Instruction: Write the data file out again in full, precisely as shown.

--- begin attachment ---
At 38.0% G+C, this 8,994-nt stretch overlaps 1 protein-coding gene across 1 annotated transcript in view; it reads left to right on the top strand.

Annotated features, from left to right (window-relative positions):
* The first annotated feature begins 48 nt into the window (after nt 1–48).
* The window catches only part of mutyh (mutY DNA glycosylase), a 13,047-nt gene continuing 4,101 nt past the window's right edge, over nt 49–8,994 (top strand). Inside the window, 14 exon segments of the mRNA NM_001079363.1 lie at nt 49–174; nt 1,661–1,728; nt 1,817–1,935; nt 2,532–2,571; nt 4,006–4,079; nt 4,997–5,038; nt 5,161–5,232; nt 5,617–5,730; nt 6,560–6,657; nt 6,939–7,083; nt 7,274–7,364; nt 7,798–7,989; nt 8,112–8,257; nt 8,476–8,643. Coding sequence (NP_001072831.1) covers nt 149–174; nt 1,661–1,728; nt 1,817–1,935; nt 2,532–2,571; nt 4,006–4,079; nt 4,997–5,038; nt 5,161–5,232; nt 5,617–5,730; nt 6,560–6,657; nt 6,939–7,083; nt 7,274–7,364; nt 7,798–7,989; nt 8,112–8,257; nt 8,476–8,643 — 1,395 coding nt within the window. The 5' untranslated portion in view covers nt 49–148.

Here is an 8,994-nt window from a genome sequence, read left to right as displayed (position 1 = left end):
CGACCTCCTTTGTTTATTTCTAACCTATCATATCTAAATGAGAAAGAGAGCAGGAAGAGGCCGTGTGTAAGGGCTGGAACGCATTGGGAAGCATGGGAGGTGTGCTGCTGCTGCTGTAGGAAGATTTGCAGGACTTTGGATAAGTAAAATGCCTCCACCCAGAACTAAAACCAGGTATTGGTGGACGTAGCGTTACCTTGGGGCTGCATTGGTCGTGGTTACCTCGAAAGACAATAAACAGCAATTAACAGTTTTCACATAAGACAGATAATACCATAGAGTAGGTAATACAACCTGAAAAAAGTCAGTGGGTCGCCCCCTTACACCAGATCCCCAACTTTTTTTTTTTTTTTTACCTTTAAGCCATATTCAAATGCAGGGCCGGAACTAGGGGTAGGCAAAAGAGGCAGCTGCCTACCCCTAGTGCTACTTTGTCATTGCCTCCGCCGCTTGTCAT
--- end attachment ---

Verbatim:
At 38.0% G+C, this 8,994-nt stretch overlaps 1 protein-coding gene across 1 annotated transcript in view; it reads left to right on the top strand.

Annotated features, from left to right (window-relative positions):
* The first annotated feature begins 48 nt into the window (after nt 1–48).
* The window catches only part of mutyh (mutY DNA glycosylase), a 13,047-nt gene continuing 4,101 nt past the window's right edge, over nt 49–8,994 (top strand). Inside the window, 14 exon segments of the mRNA NM_001079363.1 lie at nt 49–174; nt 1,661–1,728; nt 1,817–1,935; nt 2,532–2,571; nt 4,006–4,079; nt 4,997–5,038; nt 5,161–5,232; nt 5,617–5,730; nt 6,560–6,657; nt 6,939–7,083; nt 7,274–7,364; nt 7,798–7,989; nt 8,112–8,257; nt 8,476–8,643. Coding sequence (NP_001072831.1) covers nt 149–174; nt 1,661–1,728; nt 1,817–1,935; nt 2,532–2,571; nt 4,006–4,079; nt 4,997–5,038; nt 5,161–5,232; nt 5,617–5,730; nt 6,560–6,657; nt 6,939–7,083; nt 7,274–7,364; nt 7,798–7,989; nt 8,112–8,257; nt 8,476–8,643 — 1,395 coding nt within the window. The 5' untranslated portion in view covers nt 49–148.

Here is an 8,994-nt window from a genome sequence, read left to right as displayed (position 1 = left end):
CGACCTCCTTTGTTTATTTCTAACCTATCATATCTAAATGAGAAAGAGAGCAGGAAGAGGCCGTGTGTAAGGGCTGGAACGCATTGGGAAGCATGGGAGGTGTGCTGCTGCTGCTGTAGGAAGATTTGCAGGACTTTGGATAAGTAAAATGCCTCCACCCAGAACTAAAACCAGGTATTGGTGGACGTAGCGTTACCTTGGGGCTGCATTGGTCGTGGTTACCTCGAAAGACAATAAACAGCAATTAACAGTTTTCACATAAGACAGATAATACCATAGAGTAGGTAATACAACCTGAAAAAAGTCAGTGGGTCGCCCCCTTACACCAGATCCCCAACTTTTTTTTTTTTTTTTACCTTTAAGCCATATTCAAATGCAGGGCCGGAACTAGGGGTAGGCAAAAGAGGCAGCTGCCTACCCCTAGTGCTACTTTGTCATTGCCTCCGCCGCTTGTCAT